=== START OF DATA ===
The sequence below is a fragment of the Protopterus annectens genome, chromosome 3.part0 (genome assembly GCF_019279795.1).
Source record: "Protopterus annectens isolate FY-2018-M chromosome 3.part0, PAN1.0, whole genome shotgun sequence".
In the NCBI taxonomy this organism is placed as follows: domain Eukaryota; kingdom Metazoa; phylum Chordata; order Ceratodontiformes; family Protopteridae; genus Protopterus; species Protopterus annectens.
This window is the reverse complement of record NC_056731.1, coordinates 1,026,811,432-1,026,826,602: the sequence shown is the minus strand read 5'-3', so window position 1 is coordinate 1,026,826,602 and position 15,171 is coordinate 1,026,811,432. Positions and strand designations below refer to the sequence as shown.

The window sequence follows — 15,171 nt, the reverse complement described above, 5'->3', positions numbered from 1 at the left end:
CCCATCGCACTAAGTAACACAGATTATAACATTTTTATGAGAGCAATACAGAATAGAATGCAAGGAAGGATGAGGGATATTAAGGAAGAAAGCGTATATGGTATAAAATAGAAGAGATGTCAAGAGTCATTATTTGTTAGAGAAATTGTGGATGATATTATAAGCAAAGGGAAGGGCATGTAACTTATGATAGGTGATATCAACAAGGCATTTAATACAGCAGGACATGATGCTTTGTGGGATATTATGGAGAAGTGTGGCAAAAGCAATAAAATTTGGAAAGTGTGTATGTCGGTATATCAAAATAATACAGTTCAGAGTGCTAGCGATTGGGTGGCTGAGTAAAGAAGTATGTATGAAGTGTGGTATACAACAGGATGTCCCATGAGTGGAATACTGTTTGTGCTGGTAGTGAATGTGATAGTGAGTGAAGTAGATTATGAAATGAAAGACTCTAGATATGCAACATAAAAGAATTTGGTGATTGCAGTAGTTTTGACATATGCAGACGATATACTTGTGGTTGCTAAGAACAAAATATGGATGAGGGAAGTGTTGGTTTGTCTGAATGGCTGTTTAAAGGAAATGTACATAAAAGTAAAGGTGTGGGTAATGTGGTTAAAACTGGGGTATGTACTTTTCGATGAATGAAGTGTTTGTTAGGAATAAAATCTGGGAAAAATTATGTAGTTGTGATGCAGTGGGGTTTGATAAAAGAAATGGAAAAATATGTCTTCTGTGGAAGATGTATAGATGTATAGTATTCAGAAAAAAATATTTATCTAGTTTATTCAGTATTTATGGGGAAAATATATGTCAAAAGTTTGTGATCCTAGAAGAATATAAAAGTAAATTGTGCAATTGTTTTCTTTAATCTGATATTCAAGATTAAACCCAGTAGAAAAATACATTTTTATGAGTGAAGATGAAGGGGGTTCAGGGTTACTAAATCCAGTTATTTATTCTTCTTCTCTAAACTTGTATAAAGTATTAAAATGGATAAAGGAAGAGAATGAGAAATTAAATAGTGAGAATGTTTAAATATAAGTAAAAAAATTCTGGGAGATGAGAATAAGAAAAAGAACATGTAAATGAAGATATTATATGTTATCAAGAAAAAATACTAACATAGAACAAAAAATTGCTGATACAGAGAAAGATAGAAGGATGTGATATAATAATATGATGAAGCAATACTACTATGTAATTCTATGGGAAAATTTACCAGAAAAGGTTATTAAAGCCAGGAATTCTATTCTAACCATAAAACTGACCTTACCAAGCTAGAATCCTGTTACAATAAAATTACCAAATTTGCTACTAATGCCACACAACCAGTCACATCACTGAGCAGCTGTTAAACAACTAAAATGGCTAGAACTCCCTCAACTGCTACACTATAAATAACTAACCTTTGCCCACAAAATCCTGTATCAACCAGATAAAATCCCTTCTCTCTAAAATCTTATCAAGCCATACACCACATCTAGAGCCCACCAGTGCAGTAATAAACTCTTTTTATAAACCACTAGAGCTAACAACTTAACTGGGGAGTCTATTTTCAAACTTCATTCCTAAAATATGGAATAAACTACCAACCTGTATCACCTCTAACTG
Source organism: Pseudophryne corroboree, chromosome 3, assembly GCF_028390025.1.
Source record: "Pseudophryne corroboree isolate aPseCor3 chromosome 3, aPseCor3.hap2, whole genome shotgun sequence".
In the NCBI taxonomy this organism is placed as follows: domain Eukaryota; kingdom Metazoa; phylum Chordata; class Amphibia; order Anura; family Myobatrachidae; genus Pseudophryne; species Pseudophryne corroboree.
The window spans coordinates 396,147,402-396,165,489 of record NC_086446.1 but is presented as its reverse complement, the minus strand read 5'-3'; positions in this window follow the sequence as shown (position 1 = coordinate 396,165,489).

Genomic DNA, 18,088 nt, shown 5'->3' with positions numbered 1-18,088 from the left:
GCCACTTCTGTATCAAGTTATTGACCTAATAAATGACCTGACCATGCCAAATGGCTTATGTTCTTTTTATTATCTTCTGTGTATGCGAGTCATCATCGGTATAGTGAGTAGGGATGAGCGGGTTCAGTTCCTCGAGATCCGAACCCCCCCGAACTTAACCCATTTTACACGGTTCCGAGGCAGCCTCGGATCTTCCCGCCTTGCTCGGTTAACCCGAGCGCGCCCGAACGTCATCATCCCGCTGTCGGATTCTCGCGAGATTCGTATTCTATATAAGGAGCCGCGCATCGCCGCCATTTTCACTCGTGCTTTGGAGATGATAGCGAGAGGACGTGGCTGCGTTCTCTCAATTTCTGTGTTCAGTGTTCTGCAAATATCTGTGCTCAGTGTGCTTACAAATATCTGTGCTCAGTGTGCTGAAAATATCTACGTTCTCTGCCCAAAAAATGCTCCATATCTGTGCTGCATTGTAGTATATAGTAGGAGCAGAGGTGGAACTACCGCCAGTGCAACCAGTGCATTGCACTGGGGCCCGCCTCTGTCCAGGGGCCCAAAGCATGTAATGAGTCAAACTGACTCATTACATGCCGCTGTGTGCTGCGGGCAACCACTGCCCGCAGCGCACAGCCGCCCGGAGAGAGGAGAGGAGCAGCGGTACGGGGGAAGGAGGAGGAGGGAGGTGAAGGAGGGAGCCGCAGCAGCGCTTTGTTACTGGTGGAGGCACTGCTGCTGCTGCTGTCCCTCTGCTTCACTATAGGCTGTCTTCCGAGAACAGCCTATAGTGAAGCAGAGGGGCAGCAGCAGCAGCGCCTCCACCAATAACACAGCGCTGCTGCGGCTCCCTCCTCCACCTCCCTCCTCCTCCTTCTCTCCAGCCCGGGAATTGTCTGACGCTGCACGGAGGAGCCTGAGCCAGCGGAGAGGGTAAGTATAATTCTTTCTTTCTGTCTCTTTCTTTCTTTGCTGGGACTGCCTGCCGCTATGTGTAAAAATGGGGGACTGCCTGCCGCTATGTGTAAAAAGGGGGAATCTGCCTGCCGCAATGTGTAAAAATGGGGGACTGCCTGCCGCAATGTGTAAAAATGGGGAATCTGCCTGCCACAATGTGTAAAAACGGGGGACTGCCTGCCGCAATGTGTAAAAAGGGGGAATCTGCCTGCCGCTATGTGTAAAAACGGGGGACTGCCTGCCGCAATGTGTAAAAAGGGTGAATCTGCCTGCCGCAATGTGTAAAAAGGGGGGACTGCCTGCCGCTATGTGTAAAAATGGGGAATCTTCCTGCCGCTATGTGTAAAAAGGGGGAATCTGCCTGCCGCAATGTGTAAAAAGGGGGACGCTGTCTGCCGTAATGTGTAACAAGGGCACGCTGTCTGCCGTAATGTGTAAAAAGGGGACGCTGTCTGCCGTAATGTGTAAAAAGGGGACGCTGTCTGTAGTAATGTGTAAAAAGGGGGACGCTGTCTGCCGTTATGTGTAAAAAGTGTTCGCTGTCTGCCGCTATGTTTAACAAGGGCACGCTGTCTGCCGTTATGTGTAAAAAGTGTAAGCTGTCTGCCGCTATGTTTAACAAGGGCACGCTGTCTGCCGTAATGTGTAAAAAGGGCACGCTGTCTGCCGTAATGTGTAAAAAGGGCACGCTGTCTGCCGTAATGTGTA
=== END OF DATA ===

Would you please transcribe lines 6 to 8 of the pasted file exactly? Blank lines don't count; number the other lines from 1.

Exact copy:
CCCATCGCACTAAGTAACACAGATTATAACATTTTTATGAGAGCAATACAGAATAGAATGCAAGGAAGGATGAGGGATATTAAGGAAGAAAGCGTATATGGTATAAAATAGAAGAGATGTCAAGAGTCATTATTTGTTAGAGAAATTGTGGATGATATTATAAGCAAAGGGAAGGGCATGTAACTTATGATAGGTGATATCAACAAGGCATTTAATACAGCAGGACATGATGCTTTGTGGGATATTATGGAGAAGTGTGGCAAAAGCAATAAAATTTGGAAAGTGTGTATGTCGGTATATCAAAATAATACAGTTCAGAGTGCTAGCGATTGGGTGGCTGAGTAAAGAAGTATGTATGAAGTGTGGTATACAACAGGATGTCCCATGAGTGGAATACTGTTTGTGCTGGTAGTGAATGTGATAGTGAGTGAAGTAGATTATGAAATGAAAGACTCTAGATATGCAACATAAAAGAATTTGGTGATTGCAGTAGTTTTGACATATGCAGACGATATACTTGTGGTTGCTAAGAACAAAATATGGATGAGGGAAGTGTTGGTTTGTCTGAATGGCTGTTTAAAGGAAATGTACATAAAAGTAAAGGTGTGGGTAATGTGGTTAAAACTGGGGTATGTACTTTTCGATGAATGAAGTGTTTGTTAGGAATAAAATCTGGGAAAAATTATGTAGTTGTGATGCAGTGGGGTTTGATAAAAGAAATGGAAAAATATGTCTTCTGTGGAAGATGTATAGATGTATAGTATTCAGAAAAAAATATTTATCTAGTTTATTCAGTATTTATGGGGAAAATATATGTCAAAAGTTTGTGATCCTAGAAGAATATAAAAGTAAATTGTGCAATTGTTTTCTTTAATCTGATATTCAAGATTAAACCCAGTAGAAAAATACATTTTTATGAGTGAAGATGAAGGGGGTTCAGGGTTACTAAATCCAGTTATTTATTCTTCTTCTCTAAACTTGTATAAAGTATTAAAATGGATAAAGGAAGAGAATGAGAAATTAAATAGTGAGAATGTTTAAATATAAGTAAAAAAATTCTGGGAGATGAGAATAAGAAAAAGAACATGTAAATGAAGATATTATATGTTATCAAGAAAAAATACTAACATAGAACAAAAAATTGCTGATACAGAGAAAGATAGAAGGATGTGATATAATAATATGATGAAGCAATACTACTATGTAATTCTATGGGAAAATTTACCAGAAAAGGTTATTAAAGCCAGGAATTCTATTCTAACCATAAAACTGACCTTACCAAGCTAGAATCCTGTTACAATAAAATTACCAAATTTGCTACTAATGCCACACAACCAGTCACATCACTGAGCAGCTGTTAAACAACTAAAATGGCTAGAACTCCCTCAACTGCTACACTATAAATAACTAACCTTTGCCCACAAAATCCTGTATCAACCAGATAAAATCCCTTCTCTCTAAAATCTTATCAAGCCATACACCACATCTAGAGCCCACCAGTGCAGTAATAAACTCTTTTTATAAACCACTAGAGCTAACAACTTAACTGGGGAGTCTATTTTCAAACTTCATTCCTAAAATATGGAATAAACTACCAACCTGTATCACCTCTAACTG
Source organism: Pseudophryne corroboree, chromosome 3, assembly GCF_028390025.1.
Source record: "Pseudophryne corroboree isolate aPseCor3 chromosome 3, aPseCor3.hap2, whole genome shotgun sequence".